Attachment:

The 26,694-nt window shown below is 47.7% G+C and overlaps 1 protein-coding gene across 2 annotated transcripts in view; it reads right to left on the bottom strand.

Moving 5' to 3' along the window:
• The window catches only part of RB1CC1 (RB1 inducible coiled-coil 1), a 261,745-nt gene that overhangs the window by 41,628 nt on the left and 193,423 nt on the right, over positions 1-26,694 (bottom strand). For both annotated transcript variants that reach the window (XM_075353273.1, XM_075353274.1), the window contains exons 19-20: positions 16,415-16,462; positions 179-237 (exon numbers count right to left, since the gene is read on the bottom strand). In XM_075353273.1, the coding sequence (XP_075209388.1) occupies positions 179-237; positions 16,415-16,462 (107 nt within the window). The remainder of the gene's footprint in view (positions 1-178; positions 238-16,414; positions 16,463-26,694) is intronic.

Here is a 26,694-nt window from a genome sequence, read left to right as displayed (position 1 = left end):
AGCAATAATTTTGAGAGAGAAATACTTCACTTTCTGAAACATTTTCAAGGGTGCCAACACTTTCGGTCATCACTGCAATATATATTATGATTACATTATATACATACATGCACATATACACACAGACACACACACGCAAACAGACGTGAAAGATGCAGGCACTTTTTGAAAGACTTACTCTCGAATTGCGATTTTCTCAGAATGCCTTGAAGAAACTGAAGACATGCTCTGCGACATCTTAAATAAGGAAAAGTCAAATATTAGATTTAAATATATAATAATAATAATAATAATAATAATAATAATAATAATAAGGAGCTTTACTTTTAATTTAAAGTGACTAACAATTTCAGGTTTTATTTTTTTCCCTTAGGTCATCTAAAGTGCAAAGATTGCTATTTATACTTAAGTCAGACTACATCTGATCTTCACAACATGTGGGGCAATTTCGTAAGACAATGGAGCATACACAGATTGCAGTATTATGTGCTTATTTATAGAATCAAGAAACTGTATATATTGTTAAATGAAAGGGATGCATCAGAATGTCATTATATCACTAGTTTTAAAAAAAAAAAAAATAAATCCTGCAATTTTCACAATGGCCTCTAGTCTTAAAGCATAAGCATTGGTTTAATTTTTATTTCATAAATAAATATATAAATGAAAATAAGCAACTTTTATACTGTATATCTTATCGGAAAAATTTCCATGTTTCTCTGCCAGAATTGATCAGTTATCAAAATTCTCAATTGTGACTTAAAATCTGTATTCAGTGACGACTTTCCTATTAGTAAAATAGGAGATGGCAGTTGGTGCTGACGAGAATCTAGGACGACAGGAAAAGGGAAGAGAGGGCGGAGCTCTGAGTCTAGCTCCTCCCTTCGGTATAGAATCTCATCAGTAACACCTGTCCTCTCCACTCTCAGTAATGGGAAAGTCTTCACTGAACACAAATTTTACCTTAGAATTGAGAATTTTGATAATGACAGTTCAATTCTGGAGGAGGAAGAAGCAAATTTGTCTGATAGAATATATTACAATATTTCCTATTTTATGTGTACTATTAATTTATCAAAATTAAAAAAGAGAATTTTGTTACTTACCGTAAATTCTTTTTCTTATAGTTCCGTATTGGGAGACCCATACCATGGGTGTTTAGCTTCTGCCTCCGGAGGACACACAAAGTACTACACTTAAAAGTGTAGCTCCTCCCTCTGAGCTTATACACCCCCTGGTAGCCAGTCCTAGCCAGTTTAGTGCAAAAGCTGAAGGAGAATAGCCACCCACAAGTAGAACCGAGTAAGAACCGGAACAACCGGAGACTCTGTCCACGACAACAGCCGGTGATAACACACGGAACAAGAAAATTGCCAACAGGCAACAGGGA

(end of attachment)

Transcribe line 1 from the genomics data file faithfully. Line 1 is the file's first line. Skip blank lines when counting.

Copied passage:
The 26,694-nt window shown below is 47.7% G+C and overlaps 1 protein-coding gene across 2 annotated transcripts in view; it reads right to left on the bottom strand.